The World Health Organisation (WHO) has released new guidance for mental health and psychosocial support in radiological and nuclear emergencies.

The global health body said in a statement that the guidance, titled, Framework for mental health and psychosocial support in radiological and nuclear emergencies, was developed to fill the gap in practical guidance for addressing the mental health and psychosocial aspects of radiation emergencies.

WHO said lessons learnt from past radiological and nuclear accidents had shown that the mental health and psychosocial consequences can outweigh the direct physical health impacts of radiation exposure.

‘The Framework for mental health and psychosocial support in radiological and nuclear emergencies, released today [26 November], brings together, for the first time, existing knowledge from the fields of mental health and protection from radiation in an integrated guide for preparedness for and response to nuclear and radiological emergencies’, WHO said in a statement.

‘The framework is intended for officials and specialists involved in radiation emergency planning and risk management as well as mental health and psychosocial support (MHPSS) experts working in health emergencies’.

With regard to key MHPSS elements of response planning, WHO, according to the framework, noted that MHPSS planning should be informed by a risk, vulnerability and needs assessment.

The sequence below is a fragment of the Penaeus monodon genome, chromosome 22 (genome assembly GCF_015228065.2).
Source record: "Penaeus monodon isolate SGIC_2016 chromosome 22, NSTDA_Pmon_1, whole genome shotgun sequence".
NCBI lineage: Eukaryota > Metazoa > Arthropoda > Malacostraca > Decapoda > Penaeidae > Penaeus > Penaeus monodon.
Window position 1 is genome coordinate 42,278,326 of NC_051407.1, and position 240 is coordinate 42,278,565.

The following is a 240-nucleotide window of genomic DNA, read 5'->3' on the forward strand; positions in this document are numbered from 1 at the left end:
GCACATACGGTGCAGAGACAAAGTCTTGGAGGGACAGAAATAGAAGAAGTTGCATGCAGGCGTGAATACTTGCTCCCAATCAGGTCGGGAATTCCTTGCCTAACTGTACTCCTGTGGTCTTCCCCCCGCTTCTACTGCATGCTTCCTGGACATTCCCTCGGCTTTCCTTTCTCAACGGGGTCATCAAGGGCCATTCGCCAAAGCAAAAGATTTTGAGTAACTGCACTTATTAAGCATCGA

‘While there may be many aspects of mapping potential risks and hazards, MHPSS risk mapping aspects include identification of the potential adverse impacts of radiation protection actions, of appropriate counter measures, of system weaknesses, of priority needs and of capability or resource gaps’, the framework read.

It also noted that planning for radiation emergencies also includes overall mental health policy development, including provisions for emergency situations, such as contingency plans, operational MHPSS procedures, identified priorities and criteria for resource allocation, as well as plans for their evaluation and revision.

‘Mapping existing resources, including all available formal and informal support mechanisms, and integration of MHPSS into primary care starting at the emergency response planning stage, are also essential MHPSS preparedness actions that can support resilience during and after radiation emergencies’, it noted.

Additionally, according to the new guidance, during a nuclear emergency, communities at risk of exposure may be asked to implement protective actions, such as sheltering in place or evacuation.

It said, ‘These measures, while necessary, can also result in fear, anxiety, confusion and anger. Care should be taken to provide targeted mental health and well-being support and accurate information to affected people’.

Source: WHO

Photo source: WHO/Pierre Virot


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